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Dame Malvina Major: my sad farewell

The celebrated opera singer reveals why she is leaving her beloved Christchurch behind

Dame Malvina Major

Watching as her precious belongings are boxed up and taken away, Dame Malvina Major admits it is with an extremely heavy heart that she is leaving Christchurch after many happy years there.

“When I saw my piano being taken yesterday, I felt full of emotion,” says the opera great, whose beautiful Canterbury homestead, Waianiwa, is due to be auctioned in a few weeks’ time.

“My heart and soul is in the place and I thought I’d be here forever, but things change.” For the star soprano, the earthquakes have brought about a radical rethinking of her plans, resulting in the decision to resettle in her hometown of Hamilton.

Her career prospects as Professor of Voice at the University of Canterbury have been altered by changes that the disaster has brought about. “The university was trying to start up a big new music school, but the earthquakes put paid to that,” explains Malvina (69).

“They had to concentrate on their biggest departments like engineering, science and law, so music went on the back burner. I realised I was too highly qualified for what they needed.”

It will be another sad loss for the city whose famous resident has long been an integral part of the arts and culture community. The diva, who has performed on Europe’s greatest stages, says it was overwhelming to sing at the earthquake memorial concert in March last year.

“The emotion was extremely raw on that day because we hadn’t been allowed to see the destruction in the central city at that point,” says Malvina. “They played a video at the ceremony showing the damage and I suddenly felt myself welling up.

I said to one of the other singers sitting beside me, ‘Don’t look. We can’t afford to see this because we have to perform.’ So we kept our eyes to the ground and there was total silence all around us. “We chose our songs to have a message of hope,” says the star, who gave a breathtaking rendition of You’ll Never Walk Alone. “It was very special to have Prince William there – he’s such a lovely person.”

Personally, Malvina counts herself lucky to have come off relatively unscathed by the tragedy. “The most traumatic thing for me was that the big cabinet I stored all my china in collapsed and everything was broken.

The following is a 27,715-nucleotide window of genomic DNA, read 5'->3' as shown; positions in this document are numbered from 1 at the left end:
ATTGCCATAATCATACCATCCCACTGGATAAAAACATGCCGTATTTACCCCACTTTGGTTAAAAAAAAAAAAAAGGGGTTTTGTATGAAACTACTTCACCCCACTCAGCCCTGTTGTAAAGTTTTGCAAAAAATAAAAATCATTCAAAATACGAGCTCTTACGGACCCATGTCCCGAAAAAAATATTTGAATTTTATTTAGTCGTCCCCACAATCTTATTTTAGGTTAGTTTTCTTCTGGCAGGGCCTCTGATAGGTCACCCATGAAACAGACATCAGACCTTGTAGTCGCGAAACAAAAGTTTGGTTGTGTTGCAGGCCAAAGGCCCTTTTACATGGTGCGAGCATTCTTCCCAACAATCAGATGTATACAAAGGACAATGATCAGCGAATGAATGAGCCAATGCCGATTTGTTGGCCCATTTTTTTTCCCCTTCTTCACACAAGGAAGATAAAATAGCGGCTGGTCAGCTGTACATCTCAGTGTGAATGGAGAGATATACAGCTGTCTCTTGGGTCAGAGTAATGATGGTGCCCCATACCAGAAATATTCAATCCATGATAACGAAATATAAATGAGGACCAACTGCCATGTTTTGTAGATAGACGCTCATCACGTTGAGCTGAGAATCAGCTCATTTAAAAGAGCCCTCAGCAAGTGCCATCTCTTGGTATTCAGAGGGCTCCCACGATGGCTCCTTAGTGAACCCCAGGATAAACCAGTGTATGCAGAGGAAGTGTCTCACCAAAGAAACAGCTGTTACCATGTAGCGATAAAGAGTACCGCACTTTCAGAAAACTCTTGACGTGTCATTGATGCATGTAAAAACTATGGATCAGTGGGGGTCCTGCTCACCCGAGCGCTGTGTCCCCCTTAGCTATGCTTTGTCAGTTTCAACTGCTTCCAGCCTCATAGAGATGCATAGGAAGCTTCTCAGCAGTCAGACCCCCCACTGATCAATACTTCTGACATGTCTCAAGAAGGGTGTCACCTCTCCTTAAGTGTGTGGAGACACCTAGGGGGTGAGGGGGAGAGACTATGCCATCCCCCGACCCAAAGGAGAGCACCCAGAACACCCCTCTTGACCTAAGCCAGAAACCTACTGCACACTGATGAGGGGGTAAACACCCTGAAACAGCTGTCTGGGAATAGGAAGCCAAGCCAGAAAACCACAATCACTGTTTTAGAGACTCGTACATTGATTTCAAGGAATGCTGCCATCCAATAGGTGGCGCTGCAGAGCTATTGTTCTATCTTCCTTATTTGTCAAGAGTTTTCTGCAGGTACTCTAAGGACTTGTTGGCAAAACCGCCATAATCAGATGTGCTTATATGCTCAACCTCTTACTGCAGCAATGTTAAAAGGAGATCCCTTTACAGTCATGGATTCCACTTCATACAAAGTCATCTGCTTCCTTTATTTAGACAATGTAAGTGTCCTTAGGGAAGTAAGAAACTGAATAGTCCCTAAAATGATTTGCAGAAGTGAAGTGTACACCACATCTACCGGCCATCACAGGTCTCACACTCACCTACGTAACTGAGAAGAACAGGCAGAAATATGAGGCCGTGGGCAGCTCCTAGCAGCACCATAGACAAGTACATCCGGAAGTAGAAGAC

Each time I went overseas I used to buy a piece of Ladró or Royal Doulton china that looked like the characters I’d played in operas and they were all ruined. “But, of course, they’re only things at the end of the day.

I had friends who were trapped in the cathedral during the February quake and my PA lost her home the September before. There are a lot of people suffering a lot worse than I am. You suffer with them because it’s such a terrible thing to be happening.”

With her future in the shaky city curtailed, Malvina has accepted a position as a teacher and ambassador at the University of Waikato, where she holds an honorary doctorate. It will also bring her closer to her three children and their families, who are all based in the North Island.

It does, however, mean being homeless for a little while. “I have a friend I’ve known since I was eight and she has a very big house and is now a widow,

so I’ll stay with her until I find something.

There’s somewhere I can put my piano, so I can practise and get on with my life. I don’t know if I’ll ever find another house with big high ceilings for singing in and a place to give concerts for friends.”

And though it will no longer be her home, Malvina feels hopeful about Christchurch’s future. “The shakes keep coming and you wish they’d stop so everyone can get on with building their lives again, but eventually they will. In the so much new development and lots of new places that are looking gorgeous.

“It will never be the same, but what can come out of this can be absolutely wonderful. It’s still amazing to be able to look across to the snowcapped mountains and that doesn’t change.”

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